Science changes business, and here's how you should handle it
This week's post was written by Alice Kaanta, Product Manager at Luminoso.
Working at Luminoso Technologies has given me a new appreciation of the reality behind the news, particularly those about artificial intelligence (AI) and how, “It’s changing the world!”. Every day, I work with programmers and scientists to improve our AI’s ability to understand language. It’s a messy and exciting challenge - partly because language changes at the speed of slang, and partly because AI itself is evolving rapidly and constantly.
Science is advancing faster than ever
Science by its very nature is in a constant state of change, but not all branches of science move at the same speed. Nowadays, advances in artificial intelligence happens so quickly that world-changing developments roll out every year. We update our products to reflect the advances in machine learning and natural language processing, branches of science that make new strides every few months.
Part of what makes advances in science so bewildering is that they’re now happening at a faster pace than ever before. Science didn’t used to change significantly within a human lifetime:
John Dalton (c. 1803): The smallest unit of matter is the atom!
J.J. Thomson (c. 1897): Actually, atoms are made up of these things called electrons… and some other things...
It was about this time that the scientific method took hold, and once scientists had to actually prove a concept, instead of just talking about it a lot, the discovery process took off. Science began changing between generations, rather than centuries, and kept on accelerating. Nowadays, science can undergo significant changes on a yearly basis, or even faster.
Getting to a new place, pre-1990: Find a map, hope the roads haven’t changed.
Getting to a new place, 1990s: Print out the directions from MapQuest
Getting to a new place, 2000: Enter the address into your windshield-mounted GPS unit.
Getting to a new place, 2010: Enter the address into your smartphone navigation app.
Getting to a new place, 2016: “Ok Google, take me to the nearest gas station.” Select from three possible routes. App continually optimizes based on real-time traffic information.
Change is a good thing, but it makes people nervous
Science changes, and this is a good thing. However, change is never easy, even when it’s for the better. Sadly, conversations about changing science tend to sound a bit like this:
Person #1: Hey, did you hear about the new research on faster-than-light-speed travel?
Person #2: (groaning) Seriously? Didn’t Einstein decide that was impossible? Why do scientists keep on changing their minds?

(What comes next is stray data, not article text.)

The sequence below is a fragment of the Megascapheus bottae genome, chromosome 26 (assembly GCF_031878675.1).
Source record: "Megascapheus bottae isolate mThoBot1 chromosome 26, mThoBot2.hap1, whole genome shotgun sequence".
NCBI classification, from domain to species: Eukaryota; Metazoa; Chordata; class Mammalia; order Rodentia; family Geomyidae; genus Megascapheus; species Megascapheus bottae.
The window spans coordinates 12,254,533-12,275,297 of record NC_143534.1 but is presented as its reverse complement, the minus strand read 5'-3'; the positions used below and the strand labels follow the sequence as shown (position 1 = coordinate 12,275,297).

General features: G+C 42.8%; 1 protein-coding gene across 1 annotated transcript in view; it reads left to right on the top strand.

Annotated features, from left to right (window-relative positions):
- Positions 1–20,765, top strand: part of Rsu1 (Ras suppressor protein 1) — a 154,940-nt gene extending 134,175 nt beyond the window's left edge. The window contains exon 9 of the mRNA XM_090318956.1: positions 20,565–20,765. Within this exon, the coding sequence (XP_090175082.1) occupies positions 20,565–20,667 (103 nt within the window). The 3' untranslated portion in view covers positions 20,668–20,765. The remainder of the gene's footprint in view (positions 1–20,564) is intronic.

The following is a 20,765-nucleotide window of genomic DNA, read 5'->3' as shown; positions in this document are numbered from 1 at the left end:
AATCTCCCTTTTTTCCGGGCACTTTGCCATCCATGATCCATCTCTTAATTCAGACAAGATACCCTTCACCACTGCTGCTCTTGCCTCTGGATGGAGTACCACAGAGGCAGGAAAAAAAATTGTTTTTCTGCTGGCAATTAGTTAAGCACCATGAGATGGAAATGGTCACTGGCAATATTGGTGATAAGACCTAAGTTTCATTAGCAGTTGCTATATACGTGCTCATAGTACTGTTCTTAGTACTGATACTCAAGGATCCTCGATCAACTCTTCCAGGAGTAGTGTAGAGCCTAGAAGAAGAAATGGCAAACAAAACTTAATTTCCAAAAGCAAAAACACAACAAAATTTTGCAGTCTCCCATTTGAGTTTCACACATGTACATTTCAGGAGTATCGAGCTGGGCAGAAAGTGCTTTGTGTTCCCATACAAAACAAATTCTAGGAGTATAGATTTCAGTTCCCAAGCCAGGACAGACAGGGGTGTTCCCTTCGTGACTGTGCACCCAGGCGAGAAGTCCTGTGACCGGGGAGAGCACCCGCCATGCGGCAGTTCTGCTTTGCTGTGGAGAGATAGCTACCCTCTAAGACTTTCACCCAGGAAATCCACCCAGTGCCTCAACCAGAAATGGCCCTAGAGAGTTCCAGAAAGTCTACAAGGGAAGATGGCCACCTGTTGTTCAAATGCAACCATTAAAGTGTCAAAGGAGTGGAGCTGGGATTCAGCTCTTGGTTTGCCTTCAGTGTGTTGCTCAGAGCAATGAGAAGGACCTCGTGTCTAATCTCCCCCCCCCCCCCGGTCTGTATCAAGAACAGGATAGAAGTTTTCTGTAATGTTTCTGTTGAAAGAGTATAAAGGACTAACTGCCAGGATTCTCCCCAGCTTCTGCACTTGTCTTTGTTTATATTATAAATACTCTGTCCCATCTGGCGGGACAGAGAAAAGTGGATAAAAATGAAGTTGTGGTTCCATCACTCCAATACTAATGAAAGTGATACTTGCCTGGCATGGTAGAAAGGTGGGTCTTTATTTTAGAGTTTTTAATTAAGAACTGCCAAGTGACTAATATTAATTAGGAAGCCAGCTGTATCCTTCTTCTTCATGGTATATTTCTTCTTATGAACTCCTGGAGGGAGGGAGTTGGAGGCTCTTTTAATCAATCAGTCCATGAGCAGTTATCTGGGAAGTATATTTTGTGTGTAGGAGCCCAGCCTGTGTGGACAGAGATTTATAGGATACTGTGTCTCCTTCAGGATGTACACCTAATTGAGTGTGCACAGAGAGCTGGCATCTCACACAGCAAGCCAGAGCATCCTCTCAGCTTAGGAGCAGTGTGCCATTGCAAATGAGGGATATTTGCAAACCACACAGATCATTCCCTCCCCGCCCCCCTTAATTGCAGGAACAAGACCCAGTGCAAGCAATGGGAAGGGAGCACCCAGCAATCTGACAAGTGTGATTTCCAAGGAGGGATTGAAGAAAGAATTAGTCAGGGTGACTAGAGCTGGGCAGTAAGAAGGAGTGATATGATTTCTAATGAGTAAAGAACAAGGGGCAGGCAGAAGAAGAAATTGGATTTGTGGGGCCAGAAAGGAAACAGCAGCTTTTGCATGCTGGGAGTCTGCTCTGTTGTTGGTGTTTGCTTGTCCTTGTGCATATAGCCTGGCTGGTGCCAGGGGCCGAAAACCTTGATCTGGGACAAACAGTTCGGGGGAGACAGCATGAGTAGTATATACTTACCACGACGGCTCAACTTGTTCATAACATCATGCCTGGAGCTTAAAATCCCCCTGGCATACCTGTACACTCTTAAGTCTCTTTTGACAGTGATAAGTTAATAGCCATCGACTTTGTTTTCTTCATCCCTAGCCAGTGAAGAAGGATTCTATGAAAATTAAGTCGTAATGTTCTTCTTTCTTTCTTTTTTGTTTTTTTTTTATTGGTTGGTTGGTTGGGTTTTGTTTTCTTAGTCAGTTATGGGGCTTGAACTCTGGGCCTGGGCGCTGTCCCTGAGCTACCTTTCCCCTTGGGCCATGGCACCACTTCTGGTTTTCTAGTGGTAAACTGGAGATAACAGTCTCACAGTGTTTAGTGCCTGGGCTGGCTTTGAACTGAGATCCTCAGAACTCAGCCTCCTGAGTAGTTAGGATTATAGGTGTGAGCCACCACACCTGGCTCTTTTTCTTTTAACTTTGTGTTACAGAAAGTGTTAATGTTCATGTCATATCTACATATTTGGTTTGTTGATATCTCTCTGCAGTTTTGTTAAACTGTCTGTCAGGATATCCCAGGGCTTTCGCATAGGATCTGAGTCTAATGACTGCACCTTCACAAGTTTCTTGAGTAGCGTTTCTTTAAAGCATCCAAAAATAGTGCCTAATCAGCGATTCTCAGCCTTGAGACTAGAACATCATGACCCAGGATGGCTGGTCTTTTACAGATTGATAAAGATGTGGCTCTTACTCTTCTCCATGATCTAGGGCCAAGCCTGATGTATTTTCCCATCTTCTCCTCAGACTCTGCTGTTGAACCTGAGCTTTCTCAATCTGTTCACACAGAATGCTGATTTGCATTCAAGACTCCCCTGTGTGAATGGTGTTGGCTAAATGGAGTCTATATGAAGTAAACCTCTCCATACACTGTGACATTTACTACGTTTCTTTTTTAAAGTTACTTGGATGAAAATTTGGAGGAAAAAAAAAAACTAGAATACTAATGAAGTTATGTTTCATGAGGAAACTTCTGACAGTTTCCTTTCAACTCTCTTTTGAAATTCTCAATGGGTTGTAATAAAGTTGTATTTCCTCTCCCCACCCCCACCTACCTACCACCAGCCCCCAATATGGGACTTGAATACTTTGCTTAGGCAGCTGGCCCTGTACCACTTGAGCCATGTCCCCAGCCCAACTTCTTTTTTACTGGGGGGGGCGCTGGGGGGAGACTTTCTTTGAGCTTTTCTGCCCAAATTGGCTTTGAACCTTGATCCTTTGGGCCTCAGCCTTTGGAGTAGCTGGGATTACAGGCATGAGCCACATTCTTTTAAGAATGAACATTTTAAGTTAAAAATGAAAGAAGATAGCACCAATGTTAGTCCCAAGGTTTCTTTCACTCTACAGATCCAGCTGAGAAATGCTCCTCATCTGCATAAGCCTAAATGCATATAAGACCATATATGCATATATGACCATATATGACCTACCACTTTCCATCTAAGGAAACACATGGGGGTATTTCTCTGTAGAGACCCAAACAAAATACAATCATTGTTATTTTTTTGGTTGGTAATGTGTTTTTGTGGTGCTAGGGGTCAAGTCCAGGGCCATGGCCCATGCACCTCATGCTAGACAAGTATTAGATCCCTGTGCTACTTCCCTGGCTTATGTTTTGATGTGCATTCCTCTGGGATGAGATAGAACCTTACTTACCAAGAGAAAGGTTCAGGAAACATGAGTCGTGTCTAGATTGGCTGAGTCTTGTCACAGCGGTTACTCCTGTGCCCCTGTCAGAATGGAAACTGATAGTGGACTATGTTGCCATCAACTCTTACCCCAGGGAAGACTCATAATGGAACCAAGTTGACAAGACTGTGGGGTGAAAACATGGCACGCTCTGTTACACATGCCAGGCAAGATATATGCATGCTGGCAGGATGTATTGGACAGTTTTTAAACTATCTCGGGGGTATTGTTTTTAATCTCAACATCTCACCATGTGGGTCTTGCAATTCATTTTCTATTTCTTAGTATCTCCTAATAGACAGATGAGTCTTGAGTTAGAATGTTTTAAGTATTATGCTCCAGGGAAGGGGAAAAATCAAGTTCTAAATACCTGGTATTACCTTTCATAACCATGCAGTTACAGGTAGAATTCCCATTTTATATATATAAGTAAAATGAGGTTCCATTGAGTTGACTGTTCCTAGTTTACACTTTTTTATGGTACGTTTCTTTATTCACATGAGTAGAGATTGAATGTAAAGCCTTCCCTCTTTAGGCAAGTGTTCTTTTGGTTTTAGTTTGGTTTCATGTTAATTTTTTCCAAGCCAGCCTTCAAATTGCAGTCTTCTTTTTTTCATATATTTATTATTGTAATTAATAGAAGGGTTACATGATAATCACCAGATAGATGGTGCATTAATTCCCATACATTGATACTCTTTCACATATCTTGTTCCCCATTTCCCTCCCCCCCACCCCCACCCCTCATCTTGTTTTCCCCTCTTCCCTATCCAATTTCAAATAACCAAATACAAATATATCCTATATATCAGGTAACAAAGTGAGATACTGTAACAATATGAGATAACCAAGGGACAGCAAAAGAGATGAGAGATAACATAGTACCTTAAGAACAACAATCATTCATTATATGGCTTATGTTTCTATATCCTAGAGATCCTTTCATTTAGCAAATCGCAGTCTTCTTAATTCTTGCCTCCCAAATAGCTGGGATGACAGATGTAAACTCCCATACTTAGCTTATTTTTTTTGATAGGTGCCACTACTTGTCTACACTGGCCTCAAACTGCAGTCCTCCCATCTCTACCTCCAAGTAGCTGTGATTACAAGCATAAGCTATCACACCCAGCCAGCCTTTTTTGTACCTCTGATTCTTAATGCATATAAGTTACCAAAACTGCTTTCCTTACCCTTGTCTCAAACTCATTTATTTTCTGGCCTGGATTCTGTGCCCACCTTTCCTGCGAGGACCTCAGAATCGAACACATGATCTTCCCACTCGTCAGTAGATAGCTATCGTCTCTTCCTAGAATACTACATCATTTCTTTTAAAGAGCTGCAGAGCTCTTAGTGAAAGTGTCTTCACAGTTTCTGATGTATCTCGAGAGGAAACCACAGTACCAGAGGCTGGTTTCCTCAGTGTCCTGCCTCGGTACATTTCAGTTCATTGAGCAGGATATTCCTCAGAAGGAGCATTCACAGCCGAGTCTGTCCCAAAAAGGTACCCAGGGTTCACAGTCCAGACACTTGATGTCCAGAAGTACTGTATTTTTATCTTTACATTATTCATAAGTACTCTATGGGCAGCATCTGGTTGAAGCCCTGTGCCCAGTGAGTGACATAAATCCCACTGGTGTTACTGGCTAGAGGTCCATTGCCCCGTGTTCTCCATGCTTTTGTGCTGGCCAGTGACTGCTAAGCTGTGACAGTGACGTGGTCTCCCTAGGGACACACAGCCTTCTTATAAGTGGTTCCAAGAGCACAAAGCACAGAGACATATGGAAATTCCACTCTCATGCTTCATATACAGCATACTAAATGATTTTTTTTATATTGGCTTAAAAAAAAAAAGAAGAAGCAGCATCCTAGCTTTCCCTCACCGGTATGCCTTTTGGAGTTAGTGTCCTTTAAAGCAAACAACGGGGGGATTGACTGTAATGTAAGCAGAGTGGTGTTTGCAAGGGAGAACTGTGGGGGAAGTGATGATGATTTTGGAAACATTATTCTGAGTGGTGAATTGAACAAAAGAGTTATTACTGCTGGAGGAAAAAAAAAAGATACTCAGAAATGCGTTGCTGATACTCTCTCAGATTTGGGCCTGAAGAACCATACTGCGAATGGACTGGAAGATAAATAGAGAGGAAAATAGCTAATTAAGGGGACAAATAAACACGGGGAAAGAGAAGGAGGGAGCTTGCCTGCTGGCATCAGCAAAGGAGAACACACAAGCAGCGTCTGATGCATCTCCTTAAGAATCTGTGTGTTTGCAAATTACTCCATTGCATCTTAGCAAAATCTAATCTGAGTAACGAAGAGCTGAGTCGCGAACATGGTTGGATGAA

Changing science can be disturbing, not just because change is fundamentally disturbing, but because it raises the uneasy question, “Does this mean the thing we used to believe/do was wrong?”
If you were operating on scientific principles in the first place, the answer is generally no. Old theories and practices are seldom completely wrong, just incomplete. The atom really was the smallest unit of matter that people could discover in 1803. Subsequent generations of physicists have found that Einstein hadn’t solved everything, but that he was fundamentally correct. Using recent science breakthroughs to look at the world doesn’t invalidate older findings or mean that what we believed before was incorrect - it simply adds more depth and context.
Science meets business: managing the impact of research breakthroughs
Because Luminoso is a science-driven technology company, we regularly incorporate new science to increase our analytical depth and complexity. These updates represent forward progress, but they do mean that past results may need to be revisited. This isn’t a bad thing, however! It’s actually an opportunity to gain a fresh perspective on your data, given an improved ability to analyze it.
Early in my time at Luminoso, a developer asked me to evaluate the impact of a proposed science change spurred by new research results. I ran identical analyses on customer feedback on a restaurant chain using both the existing and brand-spanking-new versions of our science. The original science automatically identified food and service as key drivers of customer satisfaction. The new approach revealed deeper and more nuanced findings. There was now more clarity on what exactly influenced customer satisfaction (or dissatisfaction), such as the impact of prompt service or rude waitstaff.
For me, this experience was like seeing a familiar black-and-white photograph in color. The black-and-white (or food-and-service) picture was still correct, but the new science gave it more accuracy, depth and richness. There was no going back to the old science, not if I wanted the best results possible.
All this said, here’s some advice on dealing with advances in science in the business world, from someone who sees a lot of it:
Don’t be afraid of science changes. They’re here to help.
Re-analyze your old data with new science. You might learn something important.
Always analyze with the newest science. It’s your best chance at making the right decisions.
In short, even if you have to revisit your past analyses, with better science, you’re in a better position to make the right decisions for your business.